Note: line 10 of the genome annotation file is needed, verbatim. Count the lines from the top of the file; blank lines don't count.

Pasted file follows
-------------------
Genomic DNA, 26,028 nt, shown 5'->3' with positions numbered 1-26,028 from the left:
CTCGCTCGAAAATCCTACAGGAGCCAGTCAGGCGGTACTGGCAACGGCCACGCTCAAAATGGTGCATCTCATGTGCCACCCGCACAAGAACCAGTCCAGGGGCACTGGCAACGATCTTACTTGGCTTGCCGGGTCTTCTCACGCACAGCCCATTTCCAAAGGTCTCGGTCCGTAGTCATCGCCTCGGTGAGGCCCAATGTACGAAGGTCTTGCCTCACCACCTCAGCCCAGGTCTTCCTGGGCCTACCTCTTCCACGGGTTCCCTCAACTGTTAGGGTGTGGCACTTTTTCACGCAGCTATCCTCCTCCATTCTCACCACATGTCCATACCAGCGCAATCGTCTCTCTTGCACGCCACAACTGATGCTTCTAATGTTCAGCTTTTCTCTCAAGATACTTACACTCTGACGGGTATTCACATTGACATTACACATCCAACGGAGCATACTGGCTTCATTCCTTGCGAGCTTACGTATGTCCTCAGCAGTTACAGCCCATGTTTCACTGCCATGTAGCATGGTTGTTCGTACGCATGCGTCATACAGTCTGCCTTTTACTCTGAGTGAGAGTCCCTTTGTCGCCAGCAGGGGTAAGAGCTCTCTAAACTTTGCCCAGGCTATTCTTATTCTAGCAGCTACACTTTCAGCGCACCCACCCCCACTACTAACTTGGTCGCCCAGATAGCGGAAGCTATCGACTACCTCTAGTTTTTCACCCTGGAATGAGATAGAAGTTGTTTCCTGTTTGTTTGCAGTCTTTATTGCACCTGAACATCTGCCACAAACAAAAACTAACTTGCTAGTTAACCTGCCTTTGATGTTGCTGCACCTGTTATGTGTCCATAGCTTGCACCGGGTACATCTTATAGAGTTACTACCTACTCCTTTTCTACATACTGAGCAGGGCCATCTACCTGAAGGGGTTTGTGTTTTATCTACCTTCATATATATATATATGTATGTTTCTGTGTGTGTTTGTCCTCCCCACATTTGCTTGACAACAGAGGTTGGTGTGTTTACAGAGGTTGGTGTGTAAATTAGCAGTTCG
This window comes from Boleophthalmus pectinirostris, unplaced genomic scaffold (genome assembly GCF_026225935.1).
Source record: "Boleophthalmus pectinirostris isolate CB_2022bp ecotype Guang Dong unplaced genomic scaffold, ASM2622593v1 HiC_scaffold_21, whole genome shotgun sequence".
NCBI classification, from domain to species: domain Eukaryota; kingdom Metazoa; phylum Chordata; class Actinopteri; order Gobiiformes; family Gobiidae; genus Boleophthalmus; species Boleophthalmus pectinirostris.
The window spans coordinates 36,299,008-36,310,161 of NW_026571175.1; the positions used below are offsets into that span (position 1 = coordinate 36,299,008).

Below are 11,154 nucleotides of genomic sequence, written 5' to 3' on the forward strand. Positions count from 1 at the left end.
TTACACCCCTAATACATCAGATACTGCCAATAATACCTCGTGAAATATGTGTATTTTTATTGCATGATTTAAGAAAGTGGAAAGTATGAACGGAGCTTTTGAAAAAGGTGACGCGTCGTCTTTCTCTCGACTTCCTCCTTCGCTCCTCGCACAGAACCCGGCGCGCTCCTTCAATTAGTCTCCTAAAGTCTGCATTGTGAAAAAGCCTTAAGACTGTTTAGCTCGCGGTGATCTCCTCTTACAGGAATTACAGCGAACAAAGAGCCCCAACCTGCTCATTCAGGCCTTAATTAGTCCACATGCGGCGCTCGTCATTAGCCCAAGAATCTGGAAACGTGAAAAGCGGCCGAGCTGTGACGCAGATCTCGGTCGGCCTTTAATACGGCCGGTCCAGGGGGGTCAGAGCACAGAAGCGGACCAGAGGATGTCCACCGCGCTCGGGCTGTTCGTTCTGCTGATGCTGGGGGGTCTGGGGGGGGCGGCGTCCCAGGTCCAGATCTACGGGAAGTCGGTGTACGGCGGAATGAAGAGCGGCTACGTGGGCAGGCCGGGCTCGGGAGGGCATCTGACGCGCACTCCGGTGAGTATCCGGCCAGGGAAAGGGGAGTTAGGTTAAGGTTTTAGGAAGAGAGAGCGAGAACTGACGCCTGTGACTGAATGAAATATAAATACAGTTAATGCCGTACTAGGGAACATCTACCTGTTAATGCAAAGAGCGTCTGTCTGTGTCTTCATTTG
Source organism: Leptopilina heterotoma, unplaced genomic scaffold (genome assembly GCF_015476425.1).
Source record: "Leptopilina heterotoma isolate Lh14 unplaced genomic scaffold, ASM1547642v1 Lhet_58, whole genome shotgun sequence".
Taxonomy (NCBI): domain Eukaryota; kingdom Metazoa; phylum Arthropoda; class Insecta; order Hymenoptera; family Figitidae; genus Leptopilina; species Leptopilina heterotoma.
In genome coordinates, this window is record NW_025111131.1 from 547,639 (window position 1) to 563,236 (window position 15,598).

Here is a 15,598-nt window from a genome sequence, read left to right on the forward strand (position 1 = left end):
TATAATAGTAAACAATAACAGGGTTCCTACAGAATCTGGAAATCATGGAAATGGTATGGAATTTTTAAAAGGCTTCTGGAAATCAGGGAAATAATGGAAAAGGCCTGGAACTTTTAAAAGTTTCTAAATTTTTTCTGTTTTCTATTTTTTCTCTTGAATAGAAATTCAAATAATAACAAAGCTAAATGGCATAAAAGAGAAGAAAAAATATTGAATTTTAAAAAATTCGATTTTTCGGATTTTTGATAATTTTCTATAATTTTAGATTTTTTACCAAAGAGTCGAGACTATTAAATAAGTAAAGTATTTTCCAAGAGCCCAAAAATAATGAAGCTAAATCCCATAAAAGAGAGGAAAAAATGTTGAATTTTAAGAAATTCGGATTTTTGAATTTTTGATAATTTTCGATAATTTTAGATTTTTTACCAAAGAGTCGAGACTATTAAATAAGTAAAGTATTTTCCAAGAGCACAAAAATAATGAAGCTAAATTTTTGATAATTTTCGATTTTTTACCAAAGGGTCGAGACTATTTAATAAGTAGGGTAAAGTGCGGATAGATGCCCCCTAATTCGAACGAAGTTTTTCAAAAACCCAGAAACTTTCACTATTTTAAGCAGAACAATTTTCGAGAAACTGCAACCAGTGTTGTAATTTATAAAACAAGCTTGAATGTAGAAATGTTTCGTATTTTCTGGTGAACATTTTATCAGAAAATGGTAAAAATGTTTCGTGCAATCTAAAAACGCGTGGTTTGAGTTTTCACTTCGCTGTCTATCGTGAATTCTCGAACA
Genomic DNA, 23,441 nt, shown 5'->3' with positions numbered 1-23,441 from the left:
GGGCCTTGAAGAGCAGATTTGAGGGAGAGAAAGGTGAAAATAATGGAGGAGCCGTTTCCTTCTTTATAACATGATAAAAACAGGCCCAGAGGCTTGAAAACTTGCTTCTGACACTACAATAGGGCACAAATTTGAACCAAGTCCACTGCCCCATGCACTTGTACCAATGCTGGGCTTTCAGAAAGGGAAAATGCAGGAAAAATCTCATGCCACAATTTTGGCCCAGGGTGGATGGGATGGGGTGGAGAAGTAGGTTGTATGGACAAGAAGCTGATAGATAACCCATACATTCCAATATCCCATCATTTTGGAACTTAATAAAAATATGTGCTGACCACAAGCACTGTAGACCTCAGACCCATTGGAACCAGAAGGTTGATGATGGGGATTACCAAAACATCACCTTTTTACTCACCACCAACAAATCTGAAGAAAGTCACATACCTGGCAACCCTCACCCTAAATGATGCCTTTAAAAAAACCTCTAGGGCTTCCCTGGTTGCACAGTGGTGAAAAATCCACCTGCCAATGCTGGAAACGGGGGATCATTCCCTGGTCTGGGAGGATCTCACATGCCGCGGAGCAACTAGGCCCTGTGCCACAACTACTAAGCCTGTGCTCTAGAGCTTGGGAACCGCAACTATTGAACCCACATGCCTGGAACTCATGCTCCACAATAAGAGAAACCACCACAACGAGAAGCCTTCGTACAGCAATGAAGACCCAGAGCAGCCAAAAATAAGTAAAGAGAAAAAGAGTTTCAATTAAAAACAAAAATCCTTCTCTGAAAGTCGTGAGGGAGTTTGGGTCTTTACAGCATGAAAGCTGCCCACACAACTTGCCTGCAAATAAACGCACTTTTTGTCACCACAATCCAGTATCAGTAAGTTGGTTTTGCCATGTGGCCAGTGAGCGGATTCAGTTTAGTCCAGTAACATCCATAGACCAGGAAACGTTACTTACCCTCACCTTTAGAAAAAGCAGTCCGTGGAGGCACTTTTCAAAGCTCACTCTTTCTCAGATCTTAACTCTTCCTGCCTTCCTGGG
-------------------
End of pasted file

Source record: "Leptopilina heterotoma isolate Lh14 unplaced genomic scaffold, ASM1547642v1 Lhet_58, whole genome shotgun sequence".